What is it about?
In this paper, we provide AI practitioners with a comprehensive guide for building trustworthy AI systems. We first introduce the theoretical framework of important aspects of AI trustworthiness, including robustness, generalization, explainability, transparency, reproducibility, fairness, privacy preservation, and accountability. To unify currently available but fragmented approaches toward trustworthy AI, we organize them in a systematic approach that considers the entire lifecycle of AI systems, ranging from data acquisition to model development, to system development and deployment, finally to continuous monitoring and governance.
Photo by Alex Shute on Unsplash
Why is it important?
With the widespread application of AI in areas such as transportation, finance, medicine, security, and entertainment, there is rising societal awareness that we need these systems to be trustworthy. This is because the breach of stakeholders’ trust can lead to severe societal consequences given the pervasiveness of these AI systems. Such breaches can range from biased treatment by automated systems in hiring and loan decisions to the loss of human life. By contrast, AI practitioners, including researchers, developers, and decision-makers, have traditionally considered system performance (i.e., accuracy) to be the main metric in their workflows. This metric is far from sufficient to reflect the trustworthiness of AI systems. Various aspects of AI systems beyond system performance should be considered to improve their trustworthiness, including but not limited to their robustness, algorithmic fairness, explainability, and transparency. These facts suggest that a systematic approach is necessary to shift the current AI paradigm toward trustworthiness. This requires awareness and cooperation from multi-disciplinary stakeholders who work on different aspects of trustworthiness and different stages of the system’s lifecycle.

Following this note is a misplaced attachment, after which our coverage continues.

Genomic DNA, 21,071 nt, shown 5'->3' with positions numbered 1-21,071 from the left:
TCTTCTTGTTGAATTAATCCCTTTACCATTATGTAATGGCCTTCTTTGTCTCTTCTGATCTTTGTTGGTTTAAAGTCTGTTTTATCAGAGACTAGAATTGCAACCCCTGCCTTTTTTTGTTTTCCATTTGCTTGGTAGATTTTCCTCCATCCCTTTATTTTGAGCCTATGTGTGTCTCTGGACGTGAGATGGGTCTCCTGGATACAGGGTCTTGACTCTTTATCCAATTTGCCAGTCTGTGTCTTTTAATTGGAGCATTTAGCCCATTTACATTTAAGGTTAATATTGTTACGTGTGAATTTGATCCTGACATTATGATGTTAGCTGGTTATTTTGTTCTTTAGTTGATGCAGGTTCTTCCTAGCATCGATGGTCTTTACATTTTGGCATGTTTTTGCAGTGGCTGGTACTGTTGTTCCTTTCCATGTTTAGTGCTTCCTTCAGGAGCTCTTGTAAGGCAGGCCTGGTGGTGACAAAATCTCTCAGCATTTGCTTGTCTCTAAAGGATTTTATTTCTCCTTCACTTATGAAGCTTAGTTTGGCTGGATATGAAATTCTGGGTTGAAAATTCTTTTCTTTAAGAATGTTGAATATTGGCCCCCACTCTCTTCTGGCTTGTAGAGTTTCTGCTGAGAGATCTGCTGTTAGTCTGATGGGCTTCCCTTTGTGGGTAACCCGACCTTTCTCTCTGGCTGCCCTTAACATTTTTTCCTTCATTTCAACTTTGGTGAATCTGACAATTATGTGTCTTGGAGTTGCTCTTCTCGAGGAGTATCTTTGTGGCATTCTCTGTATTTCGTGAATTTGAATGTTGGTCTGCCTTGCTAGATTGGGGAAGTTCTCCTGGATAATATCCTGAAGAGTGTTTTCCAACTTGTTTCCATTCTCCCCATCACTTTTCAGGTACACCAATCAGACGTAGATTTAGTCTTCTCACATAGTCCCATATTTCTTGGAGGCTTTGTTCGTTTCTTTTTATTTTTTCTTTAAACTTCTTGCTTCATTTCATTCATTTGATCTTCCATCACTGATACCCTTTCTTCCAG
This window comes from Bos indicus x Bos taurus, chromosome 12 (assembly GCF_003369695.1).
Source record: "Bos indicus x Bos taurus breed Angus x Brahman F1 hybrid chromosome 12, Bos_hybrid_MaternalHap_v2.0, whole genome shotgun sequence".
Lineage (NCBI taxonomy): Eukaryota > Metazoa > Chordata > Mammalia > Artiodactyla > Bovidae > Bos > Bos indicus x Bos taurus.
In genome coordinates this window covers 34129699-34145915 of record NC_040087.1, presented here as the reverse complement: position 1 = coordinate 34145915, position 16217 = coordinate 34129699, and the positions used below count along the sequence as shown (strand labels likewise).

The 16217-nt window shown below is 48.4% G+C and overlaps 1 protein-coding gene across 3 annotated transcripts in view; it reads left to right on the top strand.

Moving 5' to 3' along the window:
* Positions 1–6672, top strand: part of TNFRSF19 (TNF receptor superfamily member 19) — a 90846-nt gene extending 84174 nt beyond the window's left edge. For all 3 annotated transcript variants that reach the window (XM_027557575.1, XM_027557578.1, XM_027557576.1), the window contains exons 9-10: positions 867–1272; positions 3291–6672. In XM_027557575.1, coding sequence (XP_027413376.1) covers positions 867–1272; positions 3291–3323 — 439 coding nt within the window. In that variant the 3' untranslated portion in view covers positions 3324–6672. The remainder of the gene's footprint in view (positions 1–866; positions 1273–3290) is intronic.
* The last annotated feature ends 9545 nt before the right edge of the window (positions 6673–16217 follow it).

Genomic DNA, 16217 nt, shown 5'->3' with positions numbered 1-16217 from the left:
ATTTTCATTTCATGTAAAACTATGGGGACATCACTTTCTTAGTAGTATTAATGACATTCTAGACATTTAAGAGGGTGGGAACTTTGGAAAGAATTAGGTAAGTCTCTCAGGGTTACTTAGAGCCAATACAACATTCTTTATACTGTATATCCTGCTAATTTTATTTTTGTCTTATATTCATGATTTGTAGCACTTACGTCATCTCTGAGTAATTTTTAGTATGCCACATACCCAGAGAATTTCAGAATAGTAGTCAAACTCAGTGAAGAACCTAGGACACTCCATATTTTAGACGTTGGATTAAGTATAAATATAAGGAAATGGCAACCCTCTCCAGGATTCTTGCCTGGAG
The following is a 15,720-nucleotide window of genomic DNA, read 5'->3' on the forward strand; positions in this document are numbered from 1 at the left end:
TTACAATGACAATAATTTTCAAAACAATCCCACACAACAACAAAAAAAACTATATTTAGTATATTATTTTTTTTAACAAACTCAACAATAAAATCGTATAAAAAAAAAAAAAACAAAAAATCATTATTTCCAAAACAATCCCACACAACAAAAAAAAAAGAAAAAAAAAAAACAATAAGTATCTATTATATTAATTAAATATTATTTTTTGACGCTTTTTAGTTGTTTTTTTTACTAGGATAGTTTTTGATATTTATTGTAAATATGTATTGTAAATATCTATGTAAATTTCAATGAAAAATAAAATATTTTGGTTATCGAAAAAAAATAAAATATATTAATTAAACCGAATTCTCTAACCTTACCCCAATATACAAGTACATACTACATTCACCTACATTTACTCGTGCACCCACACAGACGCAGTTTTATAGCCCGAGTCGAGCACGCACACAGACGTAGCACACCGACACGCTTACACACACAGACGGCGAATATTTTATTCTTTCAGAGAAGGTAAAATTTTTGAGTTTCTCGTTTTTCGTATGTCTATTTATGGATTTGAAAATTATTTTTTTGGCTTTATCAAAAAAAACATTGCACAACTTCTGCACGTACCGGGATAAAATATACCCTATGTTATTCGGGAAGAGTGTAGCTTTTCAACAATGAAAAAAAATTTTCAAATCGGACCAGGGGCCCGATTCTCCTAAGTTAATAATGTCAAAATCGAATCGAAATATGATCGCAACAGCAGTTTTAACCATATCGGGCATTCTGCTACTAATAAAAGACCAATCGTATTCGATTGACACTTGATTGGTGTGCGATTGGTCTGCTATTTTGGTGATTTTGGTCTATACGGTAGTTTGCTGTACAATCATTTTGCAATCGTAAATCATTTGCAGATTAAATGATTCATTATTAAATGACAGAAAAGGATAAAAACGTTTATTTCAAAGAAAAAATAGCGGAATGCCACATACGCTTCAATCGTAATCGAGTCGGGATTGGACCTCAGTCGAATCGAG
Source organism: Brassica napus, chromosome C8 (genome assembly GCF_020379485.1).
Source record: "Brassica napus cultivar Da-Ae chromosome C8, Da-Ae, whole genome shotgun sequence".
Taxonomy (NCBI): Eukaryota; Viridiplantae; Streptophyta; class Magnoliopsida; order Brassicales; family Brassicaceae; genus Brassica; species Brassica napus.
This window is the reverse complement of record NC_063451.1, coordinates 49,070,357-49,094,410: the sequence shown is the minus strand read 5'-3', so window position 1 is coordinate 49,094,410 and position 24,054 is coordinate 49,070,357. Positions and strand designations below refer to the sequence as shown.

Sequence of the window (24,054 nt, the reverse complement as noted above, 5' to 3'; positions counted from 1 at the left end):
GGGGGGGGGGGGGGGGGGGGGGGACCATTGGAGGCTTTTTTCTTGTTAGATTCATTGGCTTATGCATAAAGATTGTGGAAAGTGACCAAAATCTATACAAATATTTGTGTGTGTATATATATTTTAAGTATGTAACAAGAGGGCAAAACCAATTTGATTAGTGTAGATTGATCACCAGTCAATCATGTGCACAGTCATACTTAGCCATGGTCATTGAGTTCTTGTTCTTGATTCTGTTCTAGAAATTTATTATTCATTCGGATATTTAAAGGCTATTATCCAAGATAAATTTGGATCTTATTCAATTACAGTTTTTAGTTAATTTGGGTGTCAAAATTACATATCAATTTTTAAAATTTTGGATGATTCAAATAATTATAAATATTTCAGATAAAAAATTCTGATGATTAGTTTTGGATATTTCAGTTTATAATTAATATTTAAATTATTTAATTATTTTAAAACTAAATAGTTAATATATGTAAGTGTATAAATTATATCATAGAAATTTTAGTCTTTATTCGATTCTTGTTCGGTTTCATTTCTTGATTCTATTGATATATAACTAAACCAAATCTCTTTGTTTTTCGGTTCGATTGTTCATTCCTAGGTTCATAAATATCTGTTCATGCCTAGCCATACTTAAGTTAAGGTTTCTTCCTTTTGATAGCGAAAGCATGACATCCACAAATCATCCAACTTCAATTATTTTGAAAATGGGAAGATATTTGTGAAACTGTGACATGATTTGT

Read the Original
This page is a summary of: Trustworthy AI: From Principles to Practices, ACM Computing Surveys, January 2023, ACM (Association for Computing Machinery), DOI: 10.1145/3555803.
You can read the full text:
The following have contributed to this page